Shenoy, Pradeep, Yu, Angela J., Rao, Rajesh P.

Intelligent agents are often faced with the need to choose actions with uncertain consequences, and to modify those actions according to ongoing sensory processing and changing task demands. The requisite ability to dynamically modify or cancel planned actions is known as inhibitory control in psychology. We formalize inhibitory control as a rational decision-making problem, and apply to it to the classical stop-signal task. Using Bayesian inference and stochastic control tools, we show that the optimal policy systematically depends on various parameters of the problem, such as the relative costs of different action choices, the noise level of sensory inputs, and the dynamics of changing environmental demands. Our normative model accounts for a range of behavioral data in humans and animals in the stop-signal task, suggesting that the brain implements statistically optimal, dynamically adaptive, and reward-sensitive decision-making in the context of inhibitory control problems.

Most high-performance expert systems rely primarily on an ability to represent surface knowledge about associations between observable evidence or data, on the one hand, and hypotheses or classifications of interest, on the other. Although the present generation of practical systems shows that this architectural style can be pushed quite far, the limitations of current systems motivate a search for representations that would allow expert systems to move beyond the prevalent "symptom-disease" style. One approach that appears promising is to couple a rule-based or associational system module with some other computational model of the phenomenon or domain of interest. According to this approach, the domain knowledge captured in the second model would be selected to complement the associational knowledge represented in the first module. Simulation models have been especially attractive choices for the complementary representation because of the causal relations embedded in them (Brown & Burton, 1975; Cuena, 1983).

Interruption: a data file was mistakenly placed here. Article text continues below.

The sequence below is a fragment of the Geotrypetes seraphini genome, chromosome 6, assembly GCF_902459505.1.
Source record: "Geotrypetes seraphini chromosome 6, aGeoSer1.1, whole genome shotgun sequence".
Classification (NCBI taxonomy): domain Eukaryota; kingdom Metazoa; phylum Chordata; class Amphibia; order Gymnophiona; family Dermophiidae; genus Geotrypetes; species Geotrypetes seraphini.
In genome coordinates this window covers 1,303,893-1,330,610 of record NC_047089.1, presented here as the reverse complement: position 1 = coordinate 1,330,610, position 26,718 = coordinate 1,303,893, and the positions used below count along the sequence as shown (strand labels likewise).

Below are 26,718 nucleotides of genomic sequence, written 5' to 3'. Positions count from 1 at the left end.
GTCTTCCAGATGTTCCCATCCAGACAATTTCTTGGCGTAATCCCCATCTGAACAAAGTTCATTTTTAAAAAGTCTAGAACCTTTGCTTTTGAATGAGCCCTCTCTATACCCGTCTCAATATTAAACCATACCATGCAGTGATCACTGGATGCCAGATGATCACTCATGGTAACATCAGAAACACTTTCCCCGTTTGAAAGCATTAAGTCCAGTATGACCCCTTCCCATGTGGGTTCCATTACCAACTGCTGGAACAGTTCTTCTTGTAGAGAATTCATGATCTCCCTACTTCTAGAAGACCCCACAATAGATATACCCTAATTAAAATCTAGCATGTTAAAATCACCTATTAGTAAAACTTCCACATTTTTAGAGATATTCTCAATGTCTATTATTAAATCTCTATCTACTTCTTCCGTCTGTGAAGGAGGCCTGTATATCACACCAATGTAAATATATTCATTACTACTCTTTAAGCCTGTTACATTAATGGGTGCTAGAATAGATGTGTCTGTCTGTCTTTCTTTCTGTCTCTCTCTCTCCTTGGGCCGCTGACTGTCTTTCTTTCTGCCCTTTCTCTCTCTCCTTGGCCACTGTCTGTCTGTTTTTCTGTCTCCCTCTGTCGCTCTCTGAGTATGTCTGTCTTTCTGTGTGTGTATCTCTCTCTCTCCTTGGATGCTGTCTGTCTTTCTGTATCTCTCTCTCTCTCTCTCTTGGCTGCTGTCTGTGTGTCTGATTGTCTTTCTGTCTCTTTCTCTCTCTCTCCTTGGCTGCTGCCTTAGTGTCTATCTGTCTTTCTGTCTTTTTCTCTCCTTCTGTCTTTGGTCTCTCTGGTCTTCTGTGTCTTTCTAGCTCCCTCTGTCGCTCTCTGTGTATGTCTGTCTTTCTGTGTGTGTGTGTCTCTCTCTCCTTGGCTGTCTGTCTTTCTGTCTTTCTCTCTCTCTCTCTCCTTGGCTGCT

Saeedi, Ardavan, Bouchard-côté, Alexandre

We introduce the Gamma-Exponential Process (GEP), a prior over a large family ofcontinuous time stochastic processes. A hierarchical version of this prior (HGEP; the Hierarchical GEP) yields a useful model for analyzing complex time series. Models based on HGEPs display many attractive properties: conjugacy, exchangeability and closed-form predictive distribution for the waiting times, and exact Gibbs updates for the time scale parameters. After establishing these properties, weshow how posterior inference can be carried efficiently using Particle MCMC methods [1]. This yields a MCMC algorithm that can resample entire sequences atomicallywhile avoiding the complications of introducing slice and stick auxiliary variables of the beam sampler [2]. We applied our model to the problem of estimating the disease progression in multiple sclerosis [3], and to RNA evolutionary modeling[4]. In both domains, we found that our model outperformed the standard rate matrix estimation approach.

Kong, Xiangnan, Yu, Philip S., Wang, Xue, Ragin, Ann B.